70mm @ f/8.


70mm @ f/8

At f/8, all 4 lens get a clean bill of health. Looks great all around.

So what conclusion can we draw from these few comparison shots? The looked down on EF-S ("not an L lens") Canon 17-55mm f/2.8 IS is quite an impressive lens when it comes to image sharpness. I don't think there was a shot anywhere at any length or aperture where it was soft. In normal use, while I wasn't expecting IS to really make a big difference at this range, it still made taking steady shots easier. It does suffer from some vignetting issues occasionally but that's easily fixed during post-processing. And while some reports say that it has distortion issues at 17mm, I personally don't notice those kinds of things very much so it doesn't matter to me. For me, this lens is a definite keeper. Since I normally carry at least 2 lenses on photo excursions, the gap between 55mm and 70 is pretty negligible to me.

The Canon 24-105mm f/4 IS is also looking to be a very good all around lens and consistent performer. True it doesn't have f/2.8 but if you spend most of your picture taking outdoors, it shouldn't be too much of an issue. However, it does have a bit of a contentious bokeh though. A lot of people hate it. While I'm mostly ambivalent about it, I can see what people are complaining about. On the other hand, many 5D owners swear by this lens. While I currently own this lens, I may give it up until the day I finally go full-frame, whenever that may be.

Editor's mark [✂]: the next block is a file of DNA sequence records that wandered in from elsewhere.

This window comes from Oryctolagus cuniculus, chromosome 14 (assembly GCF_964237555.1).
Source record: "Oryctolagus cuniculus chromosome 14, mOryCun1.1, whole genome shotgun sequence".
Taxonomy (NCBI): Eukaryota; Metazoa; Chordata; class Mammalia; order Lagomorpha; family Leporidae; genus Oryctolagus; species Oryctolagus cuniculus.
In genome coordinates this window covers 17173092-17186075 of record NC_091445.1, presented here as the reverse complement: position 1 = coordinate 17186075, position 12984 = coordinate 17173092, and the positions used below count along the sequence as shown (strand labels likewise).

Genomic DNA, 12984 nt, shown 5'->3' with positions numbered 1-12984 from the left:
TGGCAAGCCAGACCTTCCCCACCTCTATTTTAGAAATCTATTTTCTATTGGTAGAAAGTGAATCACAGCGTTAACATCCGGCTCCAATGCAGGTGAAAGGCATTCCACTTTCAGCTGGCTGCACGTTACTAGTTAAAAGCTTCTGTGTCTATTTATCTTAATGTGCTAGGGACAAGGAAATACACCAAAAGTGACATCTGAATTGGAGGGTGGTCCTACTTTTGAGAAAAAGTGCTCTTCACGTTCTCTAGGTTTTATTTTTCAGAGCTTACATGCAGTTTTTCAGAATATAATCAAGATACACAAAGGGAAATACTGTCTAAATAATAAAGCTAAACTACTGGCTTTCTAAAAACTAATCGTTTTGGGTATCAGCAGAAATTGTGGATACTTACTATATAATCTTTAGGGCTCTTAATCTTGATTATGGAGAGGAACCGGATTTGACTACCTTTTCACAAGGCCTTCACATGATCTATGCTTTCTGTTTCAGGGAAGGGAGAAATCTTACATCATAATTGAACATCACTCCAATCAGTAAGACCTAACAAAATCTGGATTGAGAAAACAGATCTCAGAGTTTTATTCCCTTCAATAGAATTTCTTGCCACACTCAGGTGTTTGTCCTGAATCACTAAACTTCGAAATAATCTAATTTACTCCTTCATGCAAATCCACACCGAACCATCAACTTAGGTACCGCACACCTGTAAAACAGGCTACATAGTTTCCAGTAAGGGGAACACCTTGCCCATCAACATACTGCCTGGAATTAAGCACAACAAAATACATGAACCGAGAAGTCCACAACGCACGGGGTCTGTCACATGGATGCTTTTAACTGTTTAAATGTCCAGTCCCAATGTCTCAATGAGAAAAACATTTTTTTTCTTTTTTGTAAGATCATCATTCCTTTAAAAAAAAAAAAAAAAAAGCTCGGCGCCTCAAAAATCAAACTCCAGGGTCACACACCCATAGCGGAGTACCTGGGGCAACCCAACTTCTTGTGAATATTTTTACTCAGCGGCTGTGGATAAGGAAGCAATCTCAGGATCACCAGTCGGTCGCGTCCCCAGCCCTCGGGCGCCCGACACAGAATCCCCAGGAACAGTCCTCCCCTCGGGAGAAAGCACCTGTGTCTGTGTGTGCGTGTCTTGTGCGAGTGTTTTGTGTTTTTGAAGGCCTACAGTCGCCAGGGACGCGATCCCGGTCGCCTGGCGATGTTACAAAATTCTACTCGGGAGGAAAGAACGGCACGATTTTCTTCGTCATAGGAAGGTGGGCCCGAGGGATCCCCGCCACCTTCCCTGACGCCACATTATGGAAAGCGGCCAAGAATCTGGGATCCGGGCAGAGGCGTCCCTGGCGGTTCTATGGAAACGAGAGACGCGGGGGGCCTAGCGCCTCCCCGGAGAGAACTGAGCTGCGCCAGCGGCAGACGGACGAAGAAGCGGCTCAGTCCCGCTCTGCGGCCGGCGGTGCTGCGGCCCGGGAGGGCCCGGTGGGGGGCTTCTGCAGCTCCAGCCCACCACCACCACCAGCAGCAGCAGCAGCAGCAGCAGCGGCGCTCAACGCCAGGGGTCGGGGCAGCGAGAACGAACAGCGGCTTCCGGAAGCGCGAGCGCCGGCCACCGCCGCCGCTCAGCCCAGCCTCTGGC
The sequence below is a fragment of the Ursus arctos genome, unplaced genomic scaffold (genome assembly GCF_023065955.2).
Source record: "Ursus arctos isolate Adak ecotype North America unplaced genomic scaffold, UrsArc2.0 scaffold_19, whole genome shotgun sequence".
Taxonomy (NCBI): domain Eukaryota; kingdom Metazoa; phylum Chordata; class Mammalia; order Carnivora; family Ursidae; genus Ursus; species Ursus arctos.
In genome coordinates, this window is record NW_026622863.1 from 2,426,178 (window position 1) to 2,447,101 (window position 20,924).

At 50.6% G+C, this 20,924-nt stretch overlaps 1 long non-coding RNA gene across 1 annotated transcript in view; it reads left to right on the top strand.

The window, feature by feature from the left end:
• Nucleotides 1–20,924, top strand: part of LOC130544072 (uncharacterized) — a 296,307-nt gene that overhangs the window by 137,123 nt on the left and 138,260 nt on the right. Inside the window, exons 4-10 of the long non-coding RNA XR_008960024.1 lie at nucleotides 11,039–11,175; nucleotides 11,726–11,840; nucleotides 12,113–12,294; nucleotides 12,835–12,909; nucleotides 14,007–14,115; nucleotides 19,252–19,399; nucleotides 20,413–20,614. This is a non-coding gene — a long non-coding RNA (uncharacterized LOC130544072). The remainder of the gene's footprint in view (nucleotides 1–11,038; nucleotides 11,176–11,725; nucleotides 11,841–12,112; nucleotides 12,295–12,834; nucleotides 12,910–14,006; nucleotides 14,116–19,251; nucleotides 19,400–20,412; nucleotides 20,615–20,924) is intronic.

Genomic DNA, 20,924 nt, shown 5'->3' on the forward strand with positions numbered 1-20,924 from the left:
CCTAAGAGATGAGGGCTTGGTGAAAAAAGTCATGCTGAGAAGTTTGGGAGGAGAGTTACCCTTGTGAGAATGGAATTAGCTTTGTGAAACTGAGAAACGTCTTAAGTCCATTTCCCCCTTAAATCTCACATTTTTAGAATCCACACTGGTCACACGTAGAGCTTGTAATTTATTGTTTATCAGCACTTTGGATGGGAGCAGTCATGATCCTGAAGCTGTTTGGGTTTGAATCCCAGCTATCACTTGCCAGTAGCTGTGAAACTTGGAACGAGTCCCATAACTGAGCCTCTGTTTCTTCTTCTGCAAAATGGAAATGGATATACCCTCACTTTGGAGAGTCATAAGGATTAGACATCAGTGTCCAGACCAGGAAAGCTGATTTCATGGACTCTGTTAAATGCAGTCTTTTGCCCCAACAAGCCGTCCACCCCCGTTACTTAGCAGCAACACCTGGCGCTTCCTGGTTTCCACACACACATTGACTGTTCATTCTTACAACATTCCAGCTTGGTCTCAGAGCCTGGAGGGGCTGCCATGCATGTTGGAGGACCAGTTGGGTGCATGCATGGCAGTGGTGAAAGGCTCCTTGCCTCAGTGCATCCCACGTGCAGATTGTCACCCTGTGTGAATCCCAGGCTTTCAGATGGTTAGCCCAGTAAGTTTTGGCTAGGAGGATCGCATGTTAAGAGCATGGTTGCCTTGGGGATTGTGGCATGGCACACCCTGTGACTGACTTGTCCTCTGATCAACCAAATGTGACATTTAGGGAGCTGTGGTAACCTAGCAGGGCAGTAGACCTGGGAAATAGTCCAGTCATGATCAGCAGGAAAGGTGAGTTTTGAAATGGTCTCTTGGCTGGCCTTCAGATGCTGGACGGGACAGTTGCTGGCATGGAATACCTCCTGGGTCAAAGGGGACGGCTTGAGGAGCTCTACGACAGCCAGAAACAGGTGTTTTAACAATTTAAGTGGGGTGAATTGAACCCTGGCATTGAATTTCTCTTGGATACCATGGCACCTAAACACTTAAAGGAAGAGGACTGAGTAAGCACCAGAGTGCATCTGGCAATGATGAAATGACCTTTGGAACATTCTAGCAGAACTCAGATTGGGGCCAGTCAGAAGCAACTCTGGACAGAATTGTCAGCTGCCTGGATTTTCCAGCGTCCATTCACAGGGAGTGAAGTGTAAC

The Canon 24-70mm L USM turned out to be a disappointment. At least this copy was. It gave a sneak peek at what a good copy may be capable of only in the 70mm shots. And while it obviously is much better built than the 17-55IS, it loses out in terms of size, weight, sharpness and IS. For a 1.6x crop camera, I think the 17-55IS is quite possibly ideal for a slightly wide to mid-range zoom. Although the 24-70 does have great bokeh and does a great job of making the subject pop out of a background.

The Sigma 24-70 EX DG Macro worked out about as well as I thought it would. For the bargain basement price that I had picked up this copy for, I've got no complaints. Sigma does have a not so good reputation of having poorer than normal quality control when it comes to their lenses. But if you're on a budget, can live with the absence of HSM/USM, can stand the rather loud noise the motor makes while focusing, and can find a sharp, used copy, then it's definitely worth the money.

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Comments (1)

Hot dog! You're so fancy. Why can't they make a .5lbs, 17-200mm, f1.4 lens with USM? I'd pay.. you know.. like a few hundred for that! ;)

Heh, that was a heck of a review, nice lining up the focus shots like that.